Ask any Mount Allison graduate (or parent) to name a University Convocation highlight. Chances are, if it’s within the past eight years, the name ‘Mansbridge’ will be in the answer.
In addition to being one of Canada’s most respected journalists, Peter Mansbridge has served as Mount Allison University’s Chancellor since 2010. His second term will come to a close on Dec. 31.
“I have enjoyed this role immensely, in particular the opportunity to talk with Mount Allison students,” he says. “Convocation Day has become one of my favourite days of the year, even with the 6 a.m. return flight the next day.”
Chancellor Mansbridge has devoted an extraordinary amount of time to Mount Allison, presiding over Convocation, speaking on the University’s behalf, and creating learning and discussion opportunities for students.
And, of course, stopping to take selfies with anyone who asked, a student mission that has become almost as essential as picking up your diploma.
Mansbridge also worked with students, faculty, and staff directly to establish the annual Mansbridge Summit at Mount Allison, first held in 2012.
Generously funded by the John E. Irving family, the event provided an opportunity for students in all years and programs to discuss different societal themes with experts in these areas, along with the Chancellor.
This year’s event, held in September, focused on addressing how the University community could best contribute to processes of enacting change with Indigenous peoples.
“I love listening to and working directly with students,” says Mansbridge. “Hearing their perspectives on these issues is important to your own perspective. “It’s been something that has influenced my life outside my role as Chancellor.”
The Summit also employs a student intern in the University Advancement Office. Rebecca Butler (’18) was this year’s intern and also assisted in organizing a community farewell celebration for the Chancellor this fall.
“My internship with the Summit was very eye-opening. It was wonderful to engage with our Indigenous communities, as well as with people at the University in this different role, outside of being a student,” she says. “Working on these two events was a great experience.”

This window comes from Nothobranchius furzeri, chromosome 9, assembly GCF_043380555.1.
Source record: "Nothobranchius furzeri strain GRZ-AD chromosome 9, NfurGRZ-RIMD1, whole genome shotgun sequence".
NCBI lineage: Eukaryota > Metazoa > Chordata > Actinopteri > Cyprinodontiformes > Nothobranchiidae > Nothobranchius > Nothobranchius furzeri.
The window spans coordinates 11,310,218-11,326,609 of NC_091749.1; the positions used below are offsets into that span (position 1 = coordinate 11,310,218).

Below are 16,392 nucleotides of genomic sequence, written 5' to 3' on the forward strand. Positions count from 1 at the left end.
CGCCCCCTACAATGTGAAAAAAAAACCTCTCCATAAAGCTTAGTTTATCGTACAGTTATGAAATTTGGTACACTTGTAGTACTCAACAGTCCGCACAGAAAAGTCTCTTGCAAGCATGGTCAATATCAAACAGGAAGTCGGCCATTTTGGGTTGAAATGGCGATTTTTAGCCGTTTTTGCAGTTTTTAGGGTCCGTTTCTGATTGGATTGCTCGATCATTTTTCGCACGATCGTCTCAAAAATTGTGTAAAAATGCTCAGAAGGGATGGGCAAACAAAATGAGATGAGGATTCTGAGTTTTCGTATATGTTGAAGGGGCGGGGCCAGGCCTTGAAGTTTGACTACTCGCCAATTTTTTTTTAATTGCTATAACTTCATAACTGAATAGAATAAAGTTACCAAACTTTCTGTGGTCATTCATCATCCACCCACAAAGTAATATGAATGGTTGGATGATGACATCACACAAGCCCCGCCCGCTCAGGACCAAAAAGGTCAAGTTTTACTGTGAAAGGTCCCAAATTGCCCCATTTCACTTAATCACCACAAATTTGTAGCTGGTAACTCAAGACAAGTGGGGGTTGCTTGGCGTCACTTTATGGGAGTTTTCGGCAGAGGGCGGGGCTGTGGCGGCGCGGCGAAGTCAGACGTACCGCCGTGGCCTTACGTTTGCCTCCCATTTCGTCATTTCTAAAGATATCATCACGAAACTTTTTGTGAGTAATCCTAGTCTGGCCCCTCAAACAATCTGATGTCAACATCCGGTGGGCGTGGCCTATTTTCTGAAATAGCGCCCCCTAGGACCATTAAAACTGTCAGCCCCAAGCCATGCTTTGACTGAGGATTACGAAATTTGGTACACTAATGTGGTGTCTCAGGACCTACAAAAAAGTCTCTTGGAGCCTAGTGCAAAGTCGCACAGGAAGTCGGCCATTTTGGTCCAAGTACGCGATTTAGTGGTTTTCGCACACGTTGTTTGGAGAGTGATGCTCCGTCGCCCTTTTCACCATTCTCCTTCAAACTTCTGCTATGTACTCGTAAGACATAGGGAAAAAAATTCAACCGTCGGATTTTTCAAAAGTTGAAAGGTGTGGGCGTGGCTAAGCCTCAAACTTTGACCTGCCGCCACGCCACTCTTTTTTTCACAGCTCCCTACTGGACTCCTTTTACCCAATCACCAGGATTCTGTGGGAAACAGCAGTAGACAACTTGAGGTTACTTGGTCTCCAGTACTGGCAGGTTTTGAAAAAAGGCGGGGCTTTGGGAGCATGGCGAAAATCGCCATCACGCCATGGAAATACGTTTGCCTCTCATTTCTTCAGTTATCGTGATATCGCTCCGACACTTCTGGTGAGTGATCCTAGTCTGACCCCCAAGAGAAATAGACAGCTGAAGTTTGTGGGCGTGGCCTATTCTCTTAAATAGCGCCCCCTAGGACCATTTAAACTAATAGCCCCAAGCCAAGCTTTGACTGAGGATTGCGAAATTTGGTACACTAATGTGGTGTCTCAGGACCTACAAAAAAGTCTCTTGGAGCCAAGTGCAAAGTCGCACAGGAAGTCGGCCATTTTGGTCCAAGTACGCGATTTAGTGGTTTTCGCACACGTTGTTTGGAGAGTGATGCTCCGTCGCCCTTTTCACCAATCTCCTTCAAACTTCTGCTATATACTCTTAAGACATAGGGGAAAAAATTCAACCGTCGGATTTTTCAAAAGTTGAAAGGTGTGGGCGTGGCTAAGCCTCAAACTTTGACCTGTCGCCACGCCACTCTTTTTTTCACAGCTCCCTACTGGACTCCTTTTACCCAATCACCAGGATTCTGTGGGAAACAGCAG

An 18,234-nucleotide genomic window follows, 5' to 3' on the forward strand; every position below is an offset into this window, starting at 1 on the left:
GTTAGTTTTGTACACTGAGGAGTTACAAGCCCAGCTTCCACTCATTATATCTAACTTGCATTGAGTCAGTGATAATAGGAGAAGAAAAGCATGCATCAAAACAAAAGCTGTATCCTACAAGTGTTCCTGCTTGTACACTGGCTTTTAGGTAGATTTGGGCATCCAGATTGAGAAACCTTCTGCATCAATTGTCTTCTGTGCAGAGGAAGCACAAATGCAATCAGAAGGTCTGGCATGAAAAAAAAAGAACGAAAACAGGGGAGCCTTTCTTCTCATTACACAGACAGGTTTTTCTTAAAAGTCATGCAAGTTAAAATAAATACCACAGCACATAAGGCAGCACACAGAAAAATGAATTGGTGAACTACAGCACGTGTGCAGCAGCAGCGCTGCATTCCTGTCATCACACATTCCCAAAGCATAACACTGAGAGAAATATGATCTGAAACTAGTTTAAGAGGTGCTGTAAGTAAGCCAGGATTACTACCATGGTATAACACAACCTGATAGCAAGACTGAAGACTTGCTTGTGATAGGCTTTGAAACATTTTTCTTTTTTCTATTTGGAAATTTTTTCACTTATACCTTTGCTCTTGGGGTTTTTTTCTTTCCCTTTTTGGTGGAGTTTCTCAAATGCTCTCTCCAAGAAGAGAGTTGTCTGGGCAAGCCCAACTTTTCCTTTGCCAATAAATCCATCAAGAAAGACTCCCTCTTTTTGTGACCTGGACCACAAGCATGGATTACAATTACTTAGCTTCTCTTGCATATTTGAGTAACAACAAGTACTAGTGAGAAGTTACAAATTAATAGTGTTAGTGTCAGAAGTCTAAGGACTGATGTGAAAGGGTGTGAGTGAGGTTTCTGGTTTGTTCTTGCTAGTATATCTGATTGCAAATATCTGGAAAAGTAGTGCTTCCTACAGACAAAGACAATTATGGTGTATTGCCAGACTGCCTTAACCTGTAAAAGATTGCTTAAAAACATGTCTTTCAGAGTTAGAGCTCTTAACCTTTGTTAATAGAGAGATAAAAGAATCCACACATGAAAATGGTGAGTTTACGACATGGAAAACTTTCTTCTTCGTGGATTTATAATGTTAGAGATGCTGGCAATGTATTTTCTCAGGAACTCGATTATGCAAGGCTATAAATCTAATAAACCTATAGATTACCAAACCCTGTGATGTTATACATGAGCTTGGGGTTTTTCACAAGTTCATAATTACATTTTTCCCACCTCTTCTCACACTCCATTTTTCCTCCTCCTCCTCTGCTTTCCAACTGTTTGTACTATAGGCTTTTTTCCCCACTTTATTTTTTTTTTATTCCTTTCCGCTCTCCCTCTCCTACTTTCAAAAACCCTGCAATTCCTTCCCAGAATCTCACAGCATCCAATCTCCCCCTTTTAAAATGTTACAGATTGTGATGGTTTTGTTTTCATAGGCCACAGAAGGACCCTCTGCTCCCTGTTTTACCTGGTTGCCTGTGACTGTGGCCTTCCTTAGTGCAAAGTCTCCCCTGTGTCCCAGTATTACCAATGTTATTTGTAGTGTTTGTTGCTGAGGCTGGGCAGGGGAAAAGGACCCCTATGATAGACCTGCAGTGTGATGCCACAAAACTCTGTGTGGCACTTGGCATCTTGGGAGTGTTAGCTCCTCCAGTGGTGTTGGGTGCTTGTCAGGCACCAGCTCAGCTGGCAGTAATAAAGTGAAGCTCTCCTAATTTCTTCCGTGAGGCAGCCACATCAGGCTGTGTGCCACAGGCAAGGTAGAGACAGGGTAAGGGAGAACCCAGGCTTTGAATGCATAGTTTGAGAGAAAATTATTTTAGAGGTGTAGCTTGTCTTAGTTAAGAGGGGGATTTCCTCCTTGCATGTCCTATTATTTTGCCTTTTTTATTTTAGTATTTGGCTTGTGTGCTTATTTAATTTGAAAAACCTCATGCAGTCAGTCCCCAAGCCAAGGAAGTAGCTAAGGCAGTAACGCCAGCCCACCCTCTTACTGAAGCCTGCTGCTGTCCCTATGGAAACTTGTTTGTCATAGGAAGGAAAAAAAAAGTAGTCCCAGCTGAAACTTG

In addition to his time, Mansbridge and his family, wife Cynthia Dale and son Will, have also gifted the University with their financial support.
In 2011, they established the Mansbridge Internship Program, which allows third-year students to create their own internships around the world in places such as Kenya, Greenland, India, and Nepal. They also established the Cynthia Dale Fine Arts Scholarship in 2012.
“Peter — and his family’s — contributions to Mount Allison have been numerous over the years,” says Vice-President University Advancement Gloria Jollymore (’77). “His continued willingness to meet with our students and alumni and represent Mount Allison on the national stage has been so enriching to the University.”
Sarah McNeil (’15) was awarded a Mansbridge Internship in 2013. She worked with the Dejavato Foundation, an NGO based in Indonesia.
“My time working outside Canada remains one of my most challenging and memorable experiences. I gained perspectives that I could have never gained without this support,” says McNeil. “As University Chancellor, Mr. Mansbridge has brought many opportunities to Mount A students.”
Mansbridge says he’ll miss the many opportunities the Chancellor’s role gave him to connect with Mount Allison students, faculty, staff, and alumni.
“Being part of such a distinguished University’s history is truly an honour,” says Mansbridge. “I am thankful for this opportunity and for the chance to be part of the Allisonian community.”
As part of the community farewell celebration in October, former Mansbridge Interns and Mansbridge Summit Interns recorded messages for the Chancellor. Click on their photos to hear what they had to say.